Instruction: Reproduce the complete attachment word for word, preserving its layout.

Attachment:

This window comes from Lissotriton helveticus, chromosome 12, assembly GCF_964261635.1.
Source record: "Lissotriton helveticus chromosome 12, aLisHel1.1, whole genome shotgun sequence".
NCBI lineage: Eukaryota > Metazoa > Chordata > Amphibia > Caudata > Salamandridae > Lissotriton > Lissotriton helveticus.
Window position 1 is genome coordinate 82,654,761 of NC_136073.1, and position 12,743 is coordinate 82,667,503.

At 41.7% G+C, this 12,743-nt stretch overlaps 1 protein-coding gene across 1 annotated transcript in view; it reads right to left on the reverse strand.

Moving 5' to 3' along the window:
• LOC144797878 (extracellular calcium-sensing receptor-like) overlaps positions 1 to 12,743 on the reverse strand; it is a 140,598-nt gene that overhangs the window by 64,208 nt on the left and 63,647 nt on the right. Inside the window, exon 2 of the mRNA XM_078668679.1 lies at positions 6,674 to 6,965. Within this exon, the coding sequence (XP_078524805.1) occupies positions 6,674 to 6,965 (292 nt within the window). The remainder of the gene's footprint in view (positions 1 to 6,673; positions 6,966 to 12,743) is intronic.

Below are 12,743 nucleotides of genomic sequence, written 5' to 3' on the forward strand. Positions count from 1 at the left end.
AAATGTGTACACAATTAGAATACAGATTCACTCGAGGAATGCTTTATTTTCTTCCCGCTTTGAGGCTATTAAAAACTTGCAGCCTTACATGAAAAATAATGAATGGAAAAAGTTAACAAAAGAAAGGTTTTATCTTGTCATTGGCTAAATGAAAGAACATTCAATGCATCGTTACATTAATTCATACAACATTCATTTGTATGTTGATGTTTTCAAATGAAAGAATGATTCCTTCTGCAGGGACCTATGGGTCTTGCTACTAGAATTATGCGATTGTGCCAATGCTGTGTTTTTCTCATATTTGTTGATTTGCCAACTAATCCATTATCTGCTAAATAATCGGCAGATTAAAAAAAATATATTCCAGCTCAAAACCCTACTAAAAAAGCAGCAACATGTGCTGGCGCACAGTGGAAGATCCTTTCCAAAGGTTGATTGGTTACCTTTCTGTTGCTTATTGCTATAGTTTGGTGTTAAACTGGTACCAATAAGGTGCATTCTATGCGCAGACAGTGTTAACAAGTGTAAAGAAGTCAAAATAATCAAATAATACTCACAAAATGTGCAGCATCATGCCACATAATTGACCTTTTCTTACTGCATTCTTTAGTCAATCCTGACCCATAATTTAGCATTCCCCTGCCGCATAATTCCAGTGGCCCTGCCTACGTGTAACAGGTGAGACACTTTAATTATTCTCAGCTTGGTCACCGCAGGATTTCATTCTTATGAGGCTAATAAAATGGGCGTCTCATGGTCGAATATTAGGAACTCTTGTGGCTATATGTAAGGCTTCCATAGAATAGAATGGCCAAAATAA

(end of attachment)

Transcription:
This window comes from Lissotriton helveticus, chromosome 12, assembly GCF_964261635.1.
Source record: "Lissotriton helveticus chromosome 12, aLisHel1.1, whole genome shotgun sequence".
NCBI lineage: Eukaryota > Metazoa > Chordata > Amphibia > Caudata > Salamandridae > Lissotriton > Lissotriton helveticus.
Window position 1 is genome coordinate 82,654,761 of NC_136073.1, and position 12,743 is coordinate 82,667,503.

At 41.7% G+C, this 12,743-nt stretch overlaps 1 protein-coding gene across 1 annotated transcript in view; it reads right to left on the reverse strand.

Moving 5' to 3' along the window:
• LOC144797878 (extracellular calcium-sensing receptor-like) overlaps positions 1 to 12,743 on the reverse strand; it is a 140,598-nt gene that overhangs the window by 64,208 nt on the left and 63,647 nt on the right. Inside the window, exon 2 of the mRNA XM_078668679.1 lies at positions 6,674 to 6,965. Within this exon, the coding sequence (XP_078524805.1) occupies positions 6,674 to 6,965 (292 nt within the window). The remainder of the gene's footprint in view (positions 1 to 6,673; positions 6,966 to 12,743) is intronic.

Below are 12,743 nucleotides of genomic sequence, written 5' to 3' on the forward strand. Positions count from 1 at the left end.
AAATGTGTACACAATTAGAATACAGATTCACTCGAGGAATGCTTTATTTTCTTCCCGCTTTGAGGCTATTAAAAACTTGCAGCCTTACATGAAAAATAATGAATGGAAAAAGTTAACAAAAGAAAGGTTTTATCTTGTCATTGGCTAAATGAAAGAACATTCAATGCATCGTTACATTAATTCATACAACATTCATTTGTATGTTGATGTTTTCAAATGAAAGAATGATTCCTTCTGCAGGGACCTATGGGTCTTGCTACTAGAATTATGCGATTGTGCCAATGCTGTGTTTTTCTCATATTTGTTGATTTGCCAACTAATCCATTATCTGCTAAATAATCGGCAGATTAAAAAAAATATATTCCAGCTCAAAACCCTACTAAAAAAGCAGCAACATGTGCTGGCGCACAGTGGAAGATCCTTTCCAAAGGTTGATTGGTTACCTTTCTGTTGCTTATTGCTATAGTTTGGTGTTAAACTGGTACCAATAAGGTGCATTCTATGCGCAGACAGTGTTAACAAGTGTAAAGAAGTCAAAATAATCAAATAATACTCACAAAATGTGCAGCATCATGCCACATAATTGACCTTTTCTTACTGCATTCTTTAGTCAATCCTGACCCATAATTTAGCATTCCCCTGCCGCATAATTCCAGTGGCCCTGCCTACGTGTAACAGGTGAGACACTTTAATTATTCTCAGCTTGGTCACCGCAGGATTTCATTCTTATGAGGCTAATAAAATGGGCGTCTCATGGTCGAATATTAGGAACTCTTGTGGCTATATGTAAGGCTTCCATAGAATAGAATGGCCAAAATAA